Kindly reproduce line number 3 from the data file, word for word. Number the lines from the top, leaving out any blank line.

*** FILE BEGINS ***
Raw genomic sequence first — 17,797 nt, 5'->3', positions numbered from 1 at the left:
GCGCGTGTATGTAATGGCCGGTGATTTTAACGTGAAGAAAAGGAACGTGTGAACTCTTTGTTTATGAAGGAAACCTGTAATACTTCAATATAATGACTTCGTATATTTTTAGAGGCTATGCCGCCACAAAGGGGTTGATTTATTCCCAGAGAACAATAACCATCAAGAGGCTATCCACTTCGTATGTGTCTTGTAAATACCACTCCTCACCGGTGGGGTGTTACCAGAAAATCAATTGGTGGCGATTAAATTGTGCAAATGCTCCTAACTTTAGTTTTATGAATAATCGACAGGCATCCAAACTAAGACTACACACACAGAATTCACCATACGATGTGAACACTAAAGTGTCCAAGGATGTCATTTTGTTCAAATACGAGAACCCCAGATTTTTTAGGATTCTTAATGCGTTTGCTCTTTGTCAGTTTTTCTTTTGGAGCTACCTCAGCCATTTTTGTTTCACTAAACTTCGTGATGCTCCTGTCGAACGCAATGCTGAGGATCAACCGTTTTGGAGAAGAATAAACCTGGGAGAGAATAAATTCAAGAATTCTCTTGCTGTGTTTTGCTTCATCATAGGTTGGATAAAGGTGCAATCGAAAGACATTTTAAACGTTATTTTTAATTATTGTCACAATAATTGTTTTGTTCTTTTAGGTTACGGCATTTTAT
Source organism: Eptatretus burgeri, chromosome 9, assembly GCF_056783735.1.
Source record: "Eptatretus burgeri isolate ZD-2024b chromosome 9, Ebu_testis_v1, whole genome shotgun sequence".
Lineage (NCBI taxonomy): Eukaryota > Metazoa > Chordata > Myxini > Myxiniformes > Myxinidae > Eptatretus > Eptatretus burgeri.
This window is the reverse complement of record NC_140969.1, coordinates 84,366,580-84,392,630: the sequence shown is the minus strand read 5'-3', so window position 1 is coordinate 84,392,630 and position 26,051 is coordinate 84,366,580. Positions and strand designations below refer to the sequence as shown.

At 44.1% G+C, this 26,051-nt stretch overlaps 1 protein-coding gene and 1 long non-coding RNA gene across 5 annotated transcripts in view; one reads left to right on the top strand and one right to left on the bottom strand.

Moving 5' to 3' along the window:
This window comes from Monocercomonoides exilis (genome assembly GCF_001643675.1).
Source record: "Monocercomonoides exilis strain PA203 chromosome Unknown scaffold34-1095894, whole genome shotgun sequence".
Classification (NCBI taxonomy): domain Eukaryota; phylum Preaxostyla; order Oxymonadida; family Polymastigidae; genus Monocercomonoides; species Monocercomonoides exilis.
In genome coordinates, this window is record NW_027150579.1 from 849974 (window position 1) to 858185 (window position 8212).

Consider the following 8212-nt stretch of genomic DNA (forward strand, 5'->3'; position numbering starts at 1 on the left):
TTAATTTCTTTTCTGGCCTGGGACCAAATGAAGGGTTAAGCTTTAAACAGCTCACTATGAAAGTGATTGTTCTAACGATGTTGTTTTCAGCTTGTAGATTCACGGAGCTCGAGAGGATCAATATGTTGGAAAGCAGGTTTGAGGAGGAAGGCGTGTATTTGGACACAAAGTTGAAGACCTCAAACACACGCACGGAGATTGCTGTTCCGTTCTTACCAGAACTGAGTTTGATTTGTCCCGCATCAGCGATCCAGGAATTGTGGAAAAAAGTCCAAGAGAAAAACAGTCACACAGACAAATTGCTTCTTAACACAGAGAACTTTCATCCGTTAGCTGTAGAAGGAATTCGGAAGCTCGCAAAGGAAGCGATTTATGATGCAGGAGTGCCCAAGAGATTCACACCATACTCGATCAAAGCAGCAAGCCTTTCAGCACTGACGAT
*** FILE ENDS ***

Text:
Source organism: Eptatretus burgeri, chromosome 9, assembly GCF_056783735.1.